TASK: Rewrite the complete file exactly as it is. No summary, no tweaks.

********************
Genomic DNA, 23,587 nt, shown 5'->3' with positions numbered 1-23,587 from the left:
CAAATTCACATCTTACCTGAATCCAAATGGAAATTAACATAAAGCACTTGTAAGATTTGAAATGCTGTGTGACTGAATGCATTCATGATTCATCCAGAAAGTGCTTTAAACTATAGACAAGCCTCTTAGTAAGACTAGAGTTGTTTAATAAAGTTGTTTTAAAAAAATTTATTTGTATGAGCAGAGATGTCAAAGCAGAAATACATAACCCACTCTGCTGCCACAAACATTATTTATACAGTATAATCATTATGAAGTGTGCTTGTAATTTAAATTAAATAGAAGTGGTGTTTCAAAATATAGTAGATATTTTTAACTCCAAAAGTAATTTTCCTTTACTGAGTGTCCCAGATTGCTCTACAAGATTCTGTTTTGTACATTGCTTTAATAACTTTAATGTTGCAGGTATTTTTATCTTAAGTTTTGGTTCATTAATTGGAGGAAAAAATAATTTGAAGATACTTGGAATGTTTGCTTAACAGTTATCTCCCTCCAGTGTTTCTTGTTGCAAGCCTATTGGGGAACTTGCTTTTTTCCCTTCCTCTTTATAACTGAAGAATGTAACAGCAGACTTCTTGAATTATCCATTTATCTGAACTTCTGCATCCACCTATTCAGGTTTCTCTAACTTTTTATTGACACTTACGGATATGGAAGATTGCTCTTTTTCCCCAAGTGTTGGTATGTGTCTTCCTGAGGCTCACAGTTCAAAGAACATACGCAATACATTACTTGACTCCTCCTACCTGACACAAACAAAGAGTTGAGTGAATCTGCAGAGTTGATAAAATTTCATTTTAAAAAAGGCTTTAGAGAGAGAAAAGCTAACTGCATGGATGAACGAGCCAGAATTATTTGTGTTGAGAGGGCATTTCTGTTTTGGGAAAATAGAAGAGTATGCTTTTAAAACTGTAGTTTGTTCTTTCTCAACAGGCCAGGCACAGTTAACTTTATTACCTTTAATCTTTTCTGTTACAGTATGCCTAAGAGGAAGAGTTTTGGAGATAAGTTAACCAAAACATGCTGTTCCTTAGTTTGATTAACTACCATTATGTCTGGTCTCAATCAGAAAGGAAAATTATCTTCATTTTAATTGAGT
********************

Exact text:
Genomic DNA, 23,587 nt, shown 5'->3' with positions numbered 1-23,587 from the left:
CAAATTCACATCTTACCTGAATCCAAATGGAAATTAACATAAAGCACTTGTAAGATTTGAAATGCTGTGTGACTGAATGCATTCATGATTCATCCAGAAAGTGCTTTAAACTATAGACAAGCCTCTTAGTAAGACTAGAGTTGTTTAATAAAGTTGTTTTAAAAAAATTTATTTGTATGAGCAGAGATGTCAAAGCAGAAATACATAACCCACTCTGCTGCCACAAACATTATTTATACAGTATAATCATTATGAAGTGTGCTTGTAATTTAAATTAAATAGAAGTGGTGTTTCAAAATATAGTAGATATTTTTAACTCCAAAAGTAATTTTCCTTTACTGAGTGTCCCAGATTGCTCTACAAGATTCTGTTTTGTACATTGCTTTAATAACTTTAATGTTGCAGGTATTTTTATCTTAAGTTTTGGTTCATTAATTGGAGGAAAAAATAATTTGAAGATACTTGGAATGTTTGCTTAACAGTTATCTCCCTCCAGTGTTTCTTGTTGCAAGCCTATTGGGGAACTTGCTTTTTTCCCTTCCTCTTTATAACTGAAGAATGTAACAGCAGACTTCTTGAATTATCCATTTATCTGAACTTCTGCATCCACCTATTCAGGTTTCTCTAACTTTTTATTGACACTTACGGATATGGAAGATTGCTCTTTTTCCCCAAGTGTTGGTATGTGTCTTCCTGAGGCTCACAGTTCAAAGAACATACGCAATACATTACTTGACTCCTCCTACCTGACACAAACAAAGAGTTGAGTGAATCTGCAGAGTTGATAAAATTTCATTTTAAAAAAGGCTTTAGAGAGAGAAAAGCTAACTGCATGGATGAACGAGCCAGAATTATTTGTGTTGAGAGGGCATTTCTGTTTTGGGAAAATAGAAGAGTATGCTTTTAAAACTGTAGTTTGTTCTTTCTCAACAGGCCAGGCACAGTTAACTTTATTACCTTTAATCTTTTCTGTTACAGTATGCCTAAGAGGAAGAGTTTTGGAGATAAGTTAACCAAAACATGCTGTTCCTTAGTTTGATTAACTACCATTATGTCTGGTCTCAATCAGAAAGGAAAATTATCTTCATTTTAATTGAGT